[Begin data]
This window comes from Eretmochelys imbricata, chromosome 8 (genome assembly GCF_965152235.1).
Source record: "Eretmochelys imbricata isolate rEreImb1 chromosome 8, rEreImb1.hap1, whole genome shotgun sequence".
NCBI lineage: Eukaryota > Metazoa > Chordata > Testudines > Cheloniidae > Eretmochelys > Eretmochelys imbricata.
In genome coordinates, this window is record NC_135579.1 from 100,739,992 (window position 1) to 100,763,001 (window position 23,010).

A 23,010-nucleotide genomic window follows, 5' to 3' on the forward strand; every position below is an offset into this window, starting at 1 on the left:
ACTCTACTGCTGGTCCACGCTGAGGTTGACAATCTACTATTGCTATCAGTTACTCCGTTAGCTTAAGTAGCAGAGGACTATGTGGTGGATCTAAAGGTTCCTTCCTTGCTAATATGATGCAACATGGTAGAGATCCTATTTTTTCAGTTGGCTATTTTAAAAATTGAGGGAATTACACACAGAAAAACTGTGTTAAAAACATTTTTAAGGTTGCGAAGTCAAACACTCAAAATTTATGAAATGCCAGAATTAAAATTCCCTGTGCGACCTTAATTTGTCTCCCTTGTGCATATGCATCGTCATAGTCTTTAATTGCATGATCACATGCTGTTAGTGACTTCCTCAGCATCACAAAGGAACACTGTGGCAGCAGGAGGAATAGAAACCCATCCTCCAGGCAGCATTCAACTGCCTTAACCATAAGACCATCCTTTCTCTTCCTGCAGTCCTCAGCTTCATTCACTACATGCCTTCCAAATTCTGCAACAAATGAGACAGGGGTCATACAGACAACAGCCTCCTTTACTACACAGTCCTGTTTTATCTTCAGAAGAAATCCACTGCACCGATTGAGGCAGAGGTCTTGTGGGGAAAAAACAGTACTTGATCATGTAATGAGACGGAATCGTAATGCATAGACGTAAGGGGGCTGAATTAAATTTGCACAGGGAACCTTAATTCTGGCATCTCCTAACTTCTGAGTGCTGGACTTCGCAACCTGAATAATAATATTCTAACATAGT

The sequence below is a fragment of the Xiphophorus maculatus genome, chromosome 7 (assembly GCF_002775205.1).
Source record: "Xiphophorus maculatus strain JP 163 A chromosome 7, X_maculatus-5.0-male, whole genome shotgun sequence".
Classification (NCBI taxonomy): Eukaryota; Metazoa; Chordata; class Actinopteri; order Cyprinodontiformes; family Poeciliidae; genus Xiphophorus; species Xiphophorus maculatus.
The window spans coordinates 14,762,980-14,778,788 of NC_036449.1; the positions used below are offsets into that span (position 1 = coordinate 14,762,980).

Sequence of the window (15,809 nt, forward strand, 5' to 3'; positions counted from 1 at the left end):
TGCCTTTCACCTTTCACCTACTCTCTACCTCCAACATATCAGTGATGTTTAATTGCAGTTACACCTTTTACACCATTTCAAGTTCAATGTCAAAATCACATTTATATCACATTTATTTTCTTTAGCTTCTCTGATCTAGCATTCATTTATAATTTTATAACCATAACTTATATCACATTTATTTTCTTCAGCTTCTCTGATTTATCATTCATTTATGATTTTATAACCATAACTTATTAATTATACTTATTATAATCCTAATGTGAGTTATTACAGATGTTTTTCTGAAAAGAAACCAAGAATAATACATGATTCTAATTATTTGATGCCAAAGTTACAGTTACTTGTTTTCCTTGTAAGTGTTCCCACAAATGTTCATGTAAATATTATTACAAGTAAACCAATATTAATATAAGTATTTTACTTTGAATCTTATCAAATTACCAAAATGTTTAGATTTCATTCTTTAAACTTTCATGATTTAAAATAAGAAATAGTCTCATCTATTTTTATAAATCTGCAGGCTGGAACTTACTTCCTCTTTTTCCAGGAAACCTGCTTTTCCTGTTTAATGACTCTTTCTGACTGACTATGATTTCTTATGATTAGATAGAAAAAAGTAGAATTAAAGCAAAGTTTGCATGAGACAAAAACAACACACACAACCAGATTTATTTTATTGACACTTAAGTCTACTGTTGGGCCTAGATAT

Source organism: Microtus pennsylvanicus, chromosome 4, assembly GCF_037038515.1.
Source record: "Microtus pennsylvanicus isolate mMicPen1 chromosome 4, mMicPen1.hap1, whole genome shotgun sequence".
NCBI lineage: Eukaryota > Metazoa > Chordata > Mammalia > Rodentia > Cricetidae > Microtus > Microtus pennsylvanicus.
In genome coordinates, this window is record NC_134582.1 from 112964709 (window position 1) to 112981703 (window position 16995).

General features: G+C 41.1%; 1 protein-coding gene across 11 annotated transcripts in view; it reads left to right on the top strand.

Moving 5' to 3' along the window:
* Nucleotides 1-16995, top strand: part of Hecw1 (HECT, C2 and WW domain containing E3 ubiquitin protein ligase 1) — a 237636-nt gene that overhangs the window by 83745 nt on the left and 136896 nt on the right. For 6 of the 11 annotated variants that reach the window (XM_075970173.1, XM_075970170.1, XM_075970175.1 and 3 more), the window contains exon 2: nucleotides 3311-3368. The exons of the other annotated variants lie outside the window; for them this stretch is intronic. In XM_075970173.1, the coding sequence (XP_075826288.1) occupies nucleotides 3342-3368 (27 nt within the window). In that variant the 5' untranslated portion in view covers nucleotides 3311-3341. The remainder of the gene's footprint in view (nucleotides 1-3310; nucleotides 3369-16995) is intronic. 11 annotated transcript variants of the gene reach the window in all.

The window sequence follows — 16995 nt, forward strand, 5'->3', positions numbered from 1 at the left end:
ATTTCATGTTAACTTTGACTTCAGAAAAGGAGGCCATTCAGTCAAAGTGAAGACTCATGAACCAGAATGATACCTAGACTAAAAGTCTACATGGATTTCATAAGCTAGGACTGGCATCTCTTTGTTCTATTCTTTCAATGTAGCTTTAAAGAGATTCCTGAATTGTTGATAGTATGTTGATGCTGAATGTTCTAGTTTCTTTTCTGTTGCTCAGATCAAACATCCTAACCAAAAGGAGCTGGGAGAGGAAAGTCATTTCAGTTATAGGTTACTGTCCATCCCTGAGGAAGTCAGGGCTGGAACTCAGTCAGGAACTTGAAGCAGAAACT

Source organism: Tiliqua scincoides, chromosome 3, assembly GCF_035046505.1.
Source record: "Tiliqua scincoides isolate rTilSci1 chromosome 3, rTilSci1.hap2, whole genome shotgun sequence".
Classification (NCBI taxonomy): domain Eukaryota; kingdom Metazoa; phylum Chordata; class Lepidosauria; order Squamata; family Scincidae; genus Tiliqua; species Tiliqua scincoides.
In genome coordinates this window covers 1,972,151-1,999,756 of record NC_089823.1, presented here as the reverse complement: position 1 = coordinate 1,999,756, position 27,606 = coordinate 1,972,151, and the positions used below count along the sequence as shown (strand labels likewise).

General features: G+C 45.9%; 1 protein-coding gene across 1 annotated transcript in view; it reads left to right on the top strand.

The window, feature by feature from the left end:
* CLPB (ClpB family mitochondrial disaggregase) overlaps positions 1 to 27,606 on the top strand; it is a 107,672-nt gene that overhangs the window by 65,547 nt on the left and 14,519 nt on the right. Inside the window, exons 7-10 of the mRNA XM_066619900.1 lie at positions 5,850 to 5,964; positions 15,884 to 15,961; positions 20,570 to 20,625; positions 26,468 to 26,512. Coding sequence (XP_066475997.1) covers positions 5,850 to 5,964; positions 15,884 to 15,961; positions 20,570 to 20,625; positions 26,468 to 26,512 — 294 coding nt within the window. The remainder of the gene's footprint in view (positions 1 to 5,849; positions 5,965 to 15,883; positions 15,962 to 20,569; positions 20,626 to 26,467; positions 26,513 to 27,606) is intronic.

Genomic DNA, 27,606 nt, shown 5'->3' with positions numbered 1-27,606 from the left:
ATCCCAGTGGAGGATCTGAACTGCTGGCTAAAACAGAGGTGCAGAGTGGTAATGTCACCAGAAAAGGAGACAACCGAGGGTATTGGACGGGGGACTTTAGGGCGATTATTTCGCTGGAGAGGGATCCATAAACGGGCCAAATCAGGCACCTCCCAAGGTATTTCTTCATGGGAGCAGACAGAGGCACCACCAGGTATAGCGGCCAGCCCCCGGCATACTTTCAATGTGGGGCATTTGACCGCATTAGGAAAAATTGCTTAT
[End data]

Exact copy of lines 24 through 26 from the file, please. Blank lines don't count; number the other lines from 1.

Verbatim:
Classification (NCBI taxonomy): domain Eukaryota; kingdom Metazoa; phylum Chordata; class Lepidosauria; order Squamata; family Scincidae; genus Tiliqua; species Tiliqua scincoides.
In genome coordinates this window covers 1,972,151-1,999,756 of record NC_089823.1, presented here as the reverse complement: position 1 = coordinate 1,999,756, position 27,606 = coordinate 1,972,151, and the positions used below count along the sequence as shown (strand labels likewise).

General features: G+C 45.9%; 1 protein-coding gene across 1 annotated transcript in view; it reads left to right on the top strand.